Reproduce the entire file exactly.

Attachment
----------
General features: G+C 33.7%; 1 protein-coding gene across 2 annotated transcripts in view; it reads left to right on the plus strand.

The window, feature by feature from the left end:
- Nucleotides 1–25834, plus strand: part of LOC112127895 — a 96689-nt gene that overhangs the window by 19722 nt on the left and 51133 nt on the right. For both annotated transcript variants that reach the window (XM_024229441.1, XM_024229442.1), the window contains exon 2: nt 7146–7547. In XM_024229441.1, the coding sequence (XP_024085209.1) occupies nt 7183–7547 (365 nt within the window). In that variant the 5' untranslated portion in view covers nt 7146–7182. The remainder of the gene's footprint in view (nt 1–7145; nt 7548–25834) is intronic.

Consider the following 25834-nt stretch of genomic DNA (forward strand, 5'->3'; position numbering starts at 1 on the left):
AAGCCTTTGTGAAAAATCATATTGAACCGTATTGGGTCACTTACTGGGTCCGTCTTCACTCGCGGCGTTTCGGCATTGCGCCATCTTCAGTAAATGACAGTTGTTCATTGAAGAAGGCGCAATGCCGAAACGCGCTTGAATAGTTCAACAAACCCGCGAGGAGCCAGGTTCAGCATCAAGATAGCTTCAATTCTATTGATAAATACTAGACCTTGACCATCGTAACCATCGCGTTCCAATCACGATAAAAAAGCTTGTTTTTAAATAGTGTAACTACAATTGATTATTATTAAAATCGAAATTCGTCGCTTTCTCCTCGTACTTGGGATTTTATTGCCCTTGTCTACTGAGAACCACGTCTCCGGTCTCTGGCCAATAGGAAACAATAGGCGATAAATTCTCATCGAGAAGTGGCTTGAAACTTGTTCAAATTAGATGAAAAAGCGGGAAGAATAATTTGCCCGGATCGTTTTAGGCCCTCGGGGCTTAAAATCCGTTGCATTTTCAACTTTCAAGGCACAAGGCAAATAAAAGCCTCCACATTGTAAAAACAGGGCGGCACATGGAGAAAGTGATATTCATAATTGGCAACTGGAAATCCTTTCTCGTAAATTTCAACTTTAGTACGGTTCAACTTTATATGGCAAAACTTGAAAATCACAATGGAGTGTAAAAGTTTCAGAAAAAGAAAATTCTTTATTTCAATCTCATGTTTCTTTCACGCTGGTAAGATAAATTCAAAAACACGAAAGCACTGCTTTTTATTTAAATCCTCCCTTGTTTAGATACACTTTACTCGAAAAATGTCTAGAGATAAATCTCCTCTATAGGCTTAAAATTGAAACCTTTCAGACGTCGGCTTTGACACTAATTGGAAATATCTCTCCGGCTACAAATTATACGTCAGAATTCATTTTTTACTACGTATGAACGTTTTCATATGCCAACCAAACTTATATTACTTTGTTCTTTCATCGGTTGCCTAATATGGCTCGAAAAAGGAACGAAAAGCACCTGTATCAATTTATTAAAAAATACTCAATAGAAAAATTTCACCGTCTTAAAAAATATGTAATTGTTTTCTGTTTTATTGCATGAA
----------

General features: G+C 33.7%; 1 protein-coding gene across 2 annotated transcripts in view; it reads left to right on the plus strand.

The window, feature by feature from the left end:
- Nucleotides 1–25834, plus strand: part of LOC112127895 — a 96689-nt gene that overhangs the window by 19722 nt on the left and 51133 nt on the right. For both annotated transcript variants that reach the window (XM_024229441.1, XM_024229442.1), the window contains exon 2: nt 7146–7547. In XM_024229441.1, the coding sequence (XP_024085209.1) occupies nt 7183–7547 (365 nt within the window). In that variant the 5' untranslated portion in view covers nt 7146–7182. The remainder of the gene's footprint in view (nt 1–7145; nt 7548–25834) is intronic.

Consider the following 25834-nt stretch of genomic DNA (forward strand, 5'->3'; position numbering starts at 1 on the left):
AAGCCTTTGTGAAAAATCATATTGAACCGTATTGGGTCACTTACTGGGTCCGTCTTCACTCGCGGCGTTTCGGCATTGCGCCATCTTCAGTAAATGACAGTTGTTCATTGAAGAAGGCGCAATGCCGAAACGCGCTTGAATAGTTCAACAAACCCGCGAGGAGCCAGGTTCAGCATCAAGATAGCTTCAATTCTATTGATAAATACTAGACCTTGACCATCGTAACCATCGCGTTCCAATCACGATAAAAAAGCTTGTTTTTAAATAGTGTAACTACAATTGATTATTATTAAAATCGAAATTCGTCGCTTTCTCCTCGTACTTGGGATTTTATTGCCCTTGTCTACTGAGAACCACGTCTCCGGTCTCTGGCCAATAGGAAACAATAGGCGATAAATTCTCATCGAGAAGTGGCTTGAAACTTGTTCAAATTAGATGAAAAAGCGGGAAGAATAATTTGCCCGGATCGTTTTAGGCCCTCGGGGCTTAAAATCCGTTGCATTTTCAACTTTCAAGGCACAAGGCAAATAAAAGCCTCCACATTGTAAAAACAGGGCGGCACATGGAGAAAGTGATATTCATAATTGGCAACTGGAAATCCTTTCTCGTAAATTTCAACTTTAGTACGGTTCAACTTTATATGGCAAAACTTGAAAATCACAATGGAGTGTAAAAGTTTCAGAAAAAGAAAATTCTTTATTTCAATCTCATGTTTCTTTCACGCTGGTAAGATAAATTCAAAAACACGAAAGCACTGCTTTTTATTTAAATCCTCCCTTGTTTAGATACACTTTACTCGAAAAATGTCTAGAGATAAATCTCCTCTATAGGCTTAAAATTGAAACCTTTCAGACGTCGGCTTTGACACTAATTGGAAATATCTCTCCGGCTACAAATTATACGTCAGAATTCATTTTTTACTACGTATGAACGTTTTCATATGCCAACCAAACTTATATTACTTTGTTCTTTCATCGGTTGCCTAATATGGCTCGAAAAAGGAACGAAAAGCACCTGTATCAATTTATTAAAAAATACTCAATAGAAAAATTTCACCGTCTTAAAAAATATGTAATTGTTTTCTGTTTTATTGCATGAA